Speaking at a press conference in Ottawa on Tuesday, Prime Minister Justin Trudeau announced March 11, 2021 will be named a National Day of Observance to “honour everyone we lost to this terrible virus, and to recognize the impact this global pandemic has had on all our lives.”
“There are no words for the pain of losing someone you love. As a country we remember all those we lost, and we mourn with families and friends,” he said.
“To everyone who is grieving, we’re thinking of you and we’re there for you.”
The day of observance will mark one year since the World Health Organization officially declared the COVID-19 outbreak a pandemic.
To date, more than 841,000 people in Canada have recovered after testing positive for the disease, and over 2.5 million vaccines to protect against the virus have been administered.
Health Canada has approved four COVID-19 vaccines for use in the country.
In December, the agency approved two mRNA vaccines — one from Moderna, the other from Pfizer-BioNTech.
Last month, a vaccine from AstraZeneca-Oxford was given the green light, and a candidate from Johnson & Johnson was granted approval last week.
So far, approximately 3.3 per cent of Canada’s population has received a vaccine to protect against the virus.
The federal government, though, has repeatedly promised that all Canadians who want a COVID-19 vaccine will have access to one by the end of September.
Hundreds of new cases in the provinces
In Ontario, 1,185 new cases and six more deaths were reported on Tuesday, while Quebec health officials said 650 more people have fallen ill and 12 more have died.
Health authorities in Saskatchewan said 112 more people have tested positive for COVID-19 and one more person has died.
Meanwhile, Manitoba added 62 new infections, but provincial officials said no one else has died.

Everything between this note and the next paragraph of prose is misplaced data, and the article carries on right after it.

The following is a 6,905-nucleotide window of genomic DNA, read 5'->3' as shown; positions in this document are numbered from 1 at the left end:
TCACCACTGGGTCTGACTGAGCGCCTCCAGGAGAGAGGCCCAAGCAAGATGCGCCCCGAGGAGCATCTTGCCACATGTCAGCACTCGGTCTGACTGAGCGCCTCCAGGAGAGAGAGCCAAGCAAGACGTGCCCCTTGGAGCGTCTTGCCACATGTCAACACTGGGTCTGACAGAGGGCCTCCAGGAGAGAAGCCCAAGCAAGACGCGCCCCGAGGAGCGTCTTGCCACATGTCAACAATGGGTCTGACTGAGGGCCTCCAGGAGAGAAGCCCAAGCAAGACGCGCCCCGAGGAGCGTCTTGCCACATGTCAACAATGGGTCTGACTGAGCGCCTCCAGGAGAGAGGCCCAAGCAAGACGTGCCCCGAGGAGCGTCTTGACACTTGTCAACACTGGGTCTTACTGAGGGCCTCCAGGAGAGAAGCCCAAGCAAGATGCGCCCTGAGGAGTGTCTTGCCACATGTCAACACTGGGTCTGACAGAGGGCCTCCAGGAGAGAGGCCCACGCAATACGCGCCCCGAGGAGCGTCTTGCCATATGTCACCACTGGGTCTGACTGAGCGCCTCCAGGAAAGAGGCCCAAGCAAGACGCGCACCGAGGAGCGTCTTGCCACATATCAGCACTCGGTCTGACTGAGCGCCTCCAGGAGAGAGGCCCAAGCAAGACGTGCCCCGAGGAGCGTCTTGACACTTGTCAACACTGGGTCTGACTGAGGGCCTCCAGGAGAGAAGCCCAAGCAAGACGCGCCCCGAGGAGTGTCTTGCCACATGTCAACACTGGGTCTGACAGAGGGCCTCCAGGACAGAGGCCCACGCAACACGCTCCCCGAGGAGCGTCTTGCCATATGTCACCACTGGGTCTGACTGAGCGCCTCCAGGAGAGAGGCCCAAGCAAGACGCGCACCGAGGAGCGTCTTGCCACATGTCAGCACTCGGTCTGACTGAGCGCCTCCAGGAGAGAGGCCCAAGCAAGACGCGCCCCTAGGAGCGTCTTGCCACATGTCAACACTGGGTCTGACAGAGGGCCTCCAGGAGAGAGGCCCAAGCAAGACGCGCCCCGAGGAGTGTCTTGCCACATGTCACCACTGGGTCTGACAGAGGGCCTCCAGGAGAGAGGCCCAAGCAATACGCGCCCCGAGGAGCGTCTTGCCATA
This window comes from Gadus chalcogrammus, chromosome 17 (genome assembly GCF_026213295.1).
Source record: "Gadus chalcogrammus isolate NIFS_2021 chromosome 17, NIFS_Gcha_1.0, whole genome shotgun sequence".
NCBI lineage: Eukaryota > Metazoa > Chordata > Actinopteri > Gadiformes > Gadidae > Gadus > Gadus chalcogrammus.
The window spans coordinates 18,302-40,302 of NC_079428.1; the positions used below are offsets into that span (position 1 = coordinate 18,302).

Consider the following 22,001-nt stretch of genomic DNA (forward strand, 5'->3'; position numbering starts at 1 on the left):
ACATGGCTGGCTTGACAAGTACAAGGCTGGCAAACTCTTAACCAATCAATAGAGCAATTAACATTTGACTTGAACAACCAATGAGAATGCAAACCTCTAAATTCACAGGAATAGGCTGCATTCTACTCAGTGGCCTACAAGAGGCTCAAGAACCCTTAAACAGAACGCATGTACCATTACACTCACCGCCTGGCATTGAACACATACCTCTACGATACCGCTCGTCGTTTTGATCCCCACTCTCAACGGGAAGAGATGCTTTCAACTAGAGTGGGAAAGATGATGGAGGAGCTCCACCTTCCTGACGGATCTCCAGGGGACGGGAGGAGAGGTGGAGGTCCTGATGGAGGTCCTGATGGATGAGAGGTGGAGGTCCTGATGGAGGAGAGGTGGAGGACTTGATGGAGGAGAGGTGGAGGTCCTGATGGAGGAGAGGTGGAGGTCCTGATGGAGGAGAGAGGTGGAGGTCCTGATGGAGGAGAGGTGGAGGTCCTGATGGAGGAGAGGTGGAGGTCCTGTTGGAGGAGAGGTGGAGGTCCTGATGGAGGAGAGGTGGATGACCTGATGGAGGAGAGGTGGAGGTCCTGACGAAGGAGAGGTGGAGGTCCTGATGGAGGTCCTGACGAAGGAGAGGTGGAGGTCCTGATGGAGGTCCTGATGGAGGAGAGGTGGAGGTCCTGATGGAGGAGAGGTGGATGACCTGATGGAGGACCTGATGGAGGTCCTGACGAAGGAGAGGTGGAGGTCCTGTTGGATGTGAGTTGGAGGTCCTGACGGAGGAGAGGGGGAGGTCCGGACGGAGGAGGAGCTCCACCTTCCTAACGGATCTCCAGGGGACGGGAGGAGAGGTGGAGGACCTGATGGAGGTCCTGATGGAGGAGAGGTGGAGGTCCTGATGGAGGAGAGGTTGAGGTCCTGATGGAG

In Atlantic Canada, six new cases of the respiratory illness were reported.
Nova Scotia saw five new infections, while one more person has contracted the disease in Newfoundland and Labrador.
Neither province saw any fatalities related to the virus on Tuesday.
In New Brunswick, health authorities said one more person has tested positive for COVID-19, and one more person has died.
Prince Edward Island did not see any new cases or deaths.
In western Canada, more than 800 new cases were detected.
Albertan authorities said 255 more cases were reported, while six more people have died.
British Columbia health officials said 550 more people have fallen ill with COVID-19, and two more people have died.
No new cases or deaths were reported in any of Canada’s territories on Tuesday.
Global deaths top 2.6 million
Globally, 117,424,768 people have contracted the virus, according to a tally from Johns Hopkins University.
So far, the virus has claimed 2,608,231 lives around the world.
The United States remains the viral epicentre of the coronavirus, with more than 29 million infections and over 527,000 fatalities.
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